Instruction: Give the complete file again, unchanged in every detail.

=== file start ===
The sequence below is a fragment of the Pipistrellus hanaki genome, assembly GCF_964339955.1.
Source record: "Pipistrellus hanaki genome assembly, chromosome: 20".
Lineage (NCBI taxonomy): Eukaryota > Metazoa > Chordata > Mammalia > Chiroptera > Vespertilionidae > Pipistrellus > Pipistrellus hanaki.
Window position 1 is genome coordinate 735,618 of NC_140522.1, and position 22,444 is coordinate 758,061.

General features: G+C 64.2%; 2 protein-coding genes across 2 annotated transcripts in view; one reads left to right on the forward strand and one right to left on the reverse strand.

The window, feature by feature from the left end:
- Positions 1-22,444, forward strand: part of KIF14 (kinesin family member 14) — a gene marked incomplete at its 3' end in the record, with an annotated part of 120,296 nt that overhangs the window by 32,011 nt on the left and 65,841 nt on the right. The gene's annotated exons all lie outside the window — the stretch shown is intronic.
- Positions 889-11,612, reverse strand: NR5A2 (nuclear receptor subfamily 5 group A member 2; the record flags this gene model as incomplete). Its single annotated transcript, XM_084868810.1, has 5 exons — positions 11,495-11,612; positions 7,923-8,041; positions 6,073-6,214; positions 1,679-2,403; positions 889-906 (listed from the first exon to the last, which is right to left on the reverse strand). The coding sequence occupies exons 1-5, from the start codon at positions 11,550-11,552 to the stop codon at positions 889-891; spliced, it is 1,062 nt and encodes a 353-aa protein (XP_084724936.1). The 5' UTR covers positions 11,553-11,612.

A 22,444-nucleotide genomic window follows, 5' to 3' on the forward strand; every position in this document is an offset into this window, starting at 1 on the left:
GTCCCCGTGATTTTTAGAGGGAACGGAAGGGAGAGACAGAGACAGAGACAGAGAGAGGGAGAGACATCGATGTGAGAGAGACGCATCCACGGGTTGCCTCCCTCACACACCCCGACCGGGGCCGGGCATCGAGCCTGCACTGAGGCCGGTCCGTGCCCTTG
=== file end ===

The sequence below is a fragment of the Pipistrellus hanaki genome, assembly GCF_964339955.1.
Source record: "Pipistrellus hanaki genome assembly, chromosome: 20".
Lineage (NCBI taxonomy): Eukaryota > Metazoa > Chordata > Mammalia > Chiroptera > Vespertilionidae > Pipistrellus > Pipistrellus hanaki.
Window position 1 is genome coordinate 735,618 of NC_140522.1, and position 22,444 is coordinate 758,061.

General features: G+C 64.2%; 2 protein-coding genes across 2 annotated transcripts in view; one reads left to right on the forward strand and one right to left on the reverse strand.

The window, feature by feature from the left end:
- Positions 1-22,444, forward strand: part of KIF14 (kinesin family member 14) — a gene marked incomplete at its 3' end in the record, with an annotated part of 120,296 nt that overhangs the window by 32,011 nt on the left and 65,841 nt on the right. The gene's annotated exons all lie outside the window — the stretch shown is intronic.
- Positions 889-11,612, reverse strand: NR5A2 (nuclear receptor subfamily 5 group A member 2; the record flags this gene model as incomplete). Its single annotated transcript, XM_084868810.1, has 5 exons — positions 11,495-11,612; positions 7,923-8,041; positions 6,073-6,214; positions 1,679-2,403; positions 889-906 (listed from the first exon to the last, which is right to left on the reverse strand). The coding sequence occupies exons 1-5, from the start codon at positions 11,550-11,552 to the stop codon at positions 889-891; spliced, it is 1,062 nt and encodes a 353-aa protein (XP_084724936.1). The 5' UTR covers positions 11,553-11,612.

A 22,444-nucleotide genomic window follows, 5' to 3' on the forward strand; every position in this document is an offset into this window, starting at 1 on the left:
GTCCCCGTGATTTTTAGAGGGAACGGAAGGGAGAGACAGAGACAGAGACAGAGAGAGGGAGAGACATCGATGTGAGAGAGACGCATCCACGGGTTGCCTCCCTCACACACCCCGACCGGGGCCGGGCATCGAGCCTGCACTGAGGCCGGTCCGTGCCCTTG